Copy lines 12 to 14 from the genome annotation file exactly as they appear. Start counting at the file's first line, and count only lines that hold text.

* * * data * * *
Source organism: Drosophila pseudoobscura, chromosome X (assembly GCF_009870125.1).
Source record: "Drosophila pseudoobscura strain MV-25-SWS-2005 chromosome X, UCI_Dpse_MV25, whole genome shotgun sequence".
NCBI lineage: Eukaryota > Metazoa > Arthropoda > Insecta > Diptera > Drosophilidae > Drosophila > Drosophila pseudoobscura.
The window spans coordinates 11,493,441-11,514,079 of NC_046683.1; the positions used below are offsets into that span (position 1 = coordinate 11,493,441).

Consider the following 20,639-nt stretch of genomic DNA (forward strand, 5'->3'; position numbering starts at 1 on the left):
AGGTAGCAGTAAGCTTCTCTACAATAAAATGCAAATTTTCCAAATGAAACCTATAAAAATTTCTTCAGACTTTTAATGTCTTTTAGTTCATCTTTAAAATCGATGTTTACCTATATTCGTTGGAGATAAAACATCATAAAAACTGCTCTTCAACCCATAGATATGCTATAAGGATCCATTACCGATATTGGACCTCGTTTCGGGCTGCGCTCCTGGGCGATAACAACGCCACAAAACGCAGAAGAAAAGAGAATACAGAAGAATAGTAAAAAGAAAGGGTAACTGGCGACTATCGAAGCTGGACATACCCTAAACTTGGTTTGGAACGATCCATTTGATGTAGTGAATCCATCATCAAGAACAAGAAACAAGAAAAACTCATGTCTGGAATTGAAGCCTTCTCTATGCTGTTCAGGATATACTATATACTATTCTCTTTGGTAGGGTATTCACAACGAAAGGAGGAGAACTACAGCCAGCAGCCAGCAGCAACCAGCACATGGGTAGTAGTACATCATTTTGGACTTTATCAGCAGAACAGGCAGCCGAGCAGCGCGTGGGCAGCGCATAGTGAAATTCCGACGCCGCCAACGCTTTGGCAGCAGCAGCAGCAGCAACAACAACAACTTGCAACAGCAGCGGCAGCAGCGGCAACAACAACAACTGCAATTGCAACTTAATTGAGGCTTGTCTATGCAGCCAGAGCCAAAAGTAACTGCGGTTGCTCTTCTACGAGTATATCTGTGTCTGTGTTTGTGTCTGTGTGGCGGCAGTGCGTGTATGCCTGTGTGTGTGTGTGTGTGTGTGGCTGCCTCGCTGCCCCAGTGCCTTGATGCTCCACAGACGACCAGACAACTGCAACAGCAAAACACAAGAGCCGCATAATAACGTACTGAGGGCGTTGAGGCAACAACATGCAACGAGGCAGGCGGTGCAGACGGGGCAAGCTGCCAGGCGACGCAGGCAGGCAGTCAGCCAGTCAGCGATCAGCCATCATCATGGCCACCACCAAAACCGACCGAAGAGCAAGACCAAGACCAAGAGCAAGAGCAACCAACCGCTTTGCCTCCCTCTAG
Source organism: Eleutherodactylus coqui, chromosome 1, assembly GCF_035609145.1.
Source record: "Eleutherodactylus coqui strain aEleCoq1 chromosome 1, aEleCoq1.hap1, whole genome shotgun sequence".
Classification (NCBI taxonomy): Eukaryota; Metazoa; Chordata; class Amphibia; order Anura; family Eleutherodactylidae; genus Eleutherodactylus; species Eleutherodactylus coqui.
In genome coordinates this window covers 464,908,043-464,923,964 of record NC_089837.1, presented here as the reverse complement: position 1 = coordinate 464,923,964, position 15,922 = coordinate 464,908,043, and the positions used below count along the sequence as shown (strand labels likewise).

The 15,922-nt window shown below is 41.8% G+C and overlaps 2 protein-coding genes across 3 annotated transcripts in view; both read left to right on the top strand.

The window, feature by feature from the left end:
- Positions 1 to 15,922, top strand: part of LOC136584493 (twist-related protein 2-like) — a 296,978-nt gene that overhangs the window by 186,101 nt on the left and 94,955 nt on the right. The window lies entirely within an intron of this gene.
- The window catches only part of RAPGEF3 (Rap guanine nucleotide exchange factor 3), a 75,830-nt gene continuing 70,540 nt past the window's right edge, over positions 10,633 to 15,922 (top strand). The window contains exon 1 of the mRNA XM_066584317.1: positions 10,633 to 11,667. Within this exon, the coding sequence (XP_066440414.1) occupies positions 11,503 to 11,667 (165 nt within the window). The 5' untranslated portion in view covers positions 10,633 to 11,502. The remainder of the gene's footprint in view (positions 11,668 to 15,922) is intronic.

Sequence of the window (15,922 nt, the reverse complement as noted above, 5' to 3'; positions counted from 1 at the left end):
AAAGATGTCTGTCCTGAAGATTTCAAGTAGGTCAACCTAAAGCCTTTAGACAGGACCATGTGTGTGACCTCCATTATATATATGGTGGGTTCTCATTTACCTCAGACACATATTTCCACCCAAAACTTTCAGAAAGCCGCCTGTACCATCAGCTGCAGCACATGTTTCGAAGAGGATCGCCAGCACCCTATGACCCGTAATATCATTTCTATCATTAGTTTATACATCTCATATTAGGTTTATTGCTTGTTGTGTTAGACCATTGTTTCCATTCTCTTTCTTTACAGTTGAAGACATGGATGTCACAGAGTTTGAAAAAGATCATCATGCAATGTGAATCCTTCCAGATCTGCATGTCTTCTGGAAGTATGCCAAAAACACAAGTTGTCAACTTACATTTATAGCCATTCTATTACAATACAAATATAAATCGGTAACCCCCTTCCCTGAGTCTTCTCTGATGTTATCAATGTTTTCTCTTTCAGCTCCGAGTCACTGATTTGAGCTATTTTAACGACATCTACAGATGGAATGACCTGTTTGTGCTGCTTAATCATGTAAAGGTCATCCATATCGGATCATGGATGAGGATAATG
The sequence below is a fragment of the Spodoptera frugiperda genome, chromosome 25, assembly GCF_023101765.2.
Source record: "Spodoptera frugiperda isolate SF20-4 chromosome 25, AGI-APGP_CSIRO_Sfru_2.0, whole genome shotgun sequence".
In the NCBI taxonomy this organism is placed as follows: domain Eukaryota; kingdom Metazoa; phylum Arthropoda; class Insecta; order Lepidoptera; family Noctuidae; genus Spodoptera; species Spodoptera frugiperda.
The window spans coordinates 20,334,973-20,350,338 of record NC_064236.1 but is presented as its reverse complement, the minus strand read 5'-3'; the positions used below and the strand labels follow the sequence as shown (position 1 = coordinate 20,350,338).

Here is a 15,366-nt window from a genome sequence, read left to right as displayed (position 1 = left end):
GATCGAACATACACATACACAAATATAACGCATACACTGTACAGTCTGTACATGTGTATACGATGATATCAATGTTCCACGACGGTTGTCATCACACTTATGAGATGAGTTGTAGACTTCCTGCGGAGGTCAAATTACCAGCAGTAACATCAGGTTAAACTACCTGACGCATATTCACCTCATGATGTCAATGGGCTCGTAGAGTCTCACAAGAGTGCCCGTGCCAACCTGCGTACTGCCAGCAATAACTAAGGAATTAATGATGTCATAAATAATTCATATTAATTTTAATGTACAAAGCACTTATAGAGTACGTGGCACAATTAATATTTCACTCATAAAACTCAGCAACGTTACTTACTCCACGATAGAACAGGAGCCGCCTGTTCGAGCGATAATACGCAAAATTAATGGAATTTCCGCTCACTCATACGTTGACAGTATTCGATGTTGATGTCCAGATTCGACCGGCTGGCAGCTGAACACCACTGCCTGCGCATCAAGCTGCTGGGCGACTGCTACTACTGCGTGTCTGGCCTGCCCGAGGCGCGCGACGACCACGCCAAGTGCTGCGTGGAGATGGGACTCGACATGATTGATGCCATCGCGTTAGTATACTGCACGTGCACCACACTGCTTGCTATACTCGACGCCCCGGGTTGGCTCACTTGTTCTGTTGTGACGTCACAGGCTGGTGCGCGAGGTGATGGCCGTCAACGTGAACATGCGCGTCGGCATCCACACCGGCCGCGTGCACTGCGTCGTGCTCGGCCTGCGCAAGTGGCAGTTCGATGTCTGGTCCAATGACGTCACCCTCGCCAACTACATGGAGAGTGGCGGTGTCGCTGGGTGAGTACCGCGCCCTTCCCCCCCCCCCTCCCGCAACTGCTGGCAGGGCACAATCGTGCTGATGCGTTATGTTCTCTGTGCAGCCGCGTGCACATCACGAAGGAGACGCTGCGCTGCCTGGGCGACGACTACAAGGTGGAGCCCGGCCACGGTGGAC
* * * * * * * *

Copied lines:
The window, feature by feature from the left end:
- Positions 1 to 15,922, top strand: part of LOC136584493 (twist-related protein 2-like) — a 296,978-nt gene that overhangs the window by 186,101 nt on the left and 94,955 nt on the right. The window lies entirely within an intron of this gene.
- The window catches only part of RAPGEF3 (Rap guanine nucleotide exchange factor 3), a 75,830-nt gene continuing 70,540 nt past the window's right edge, over positions 10,633 to 15,922 (top strand). The window contains exon 1 of the mRNA XM_066584317.1: positions 10,633 to 11,667. Within this exon, the coding sequence (XP_066440414.1) occupies positions 11,503 to 11,667 (165 nt within the window). The 5' untranslated portion in view covers positions 10,633 to 11,502. The remainder of the gene's footprint in view (positions 11,668 to 15,922) is intronic.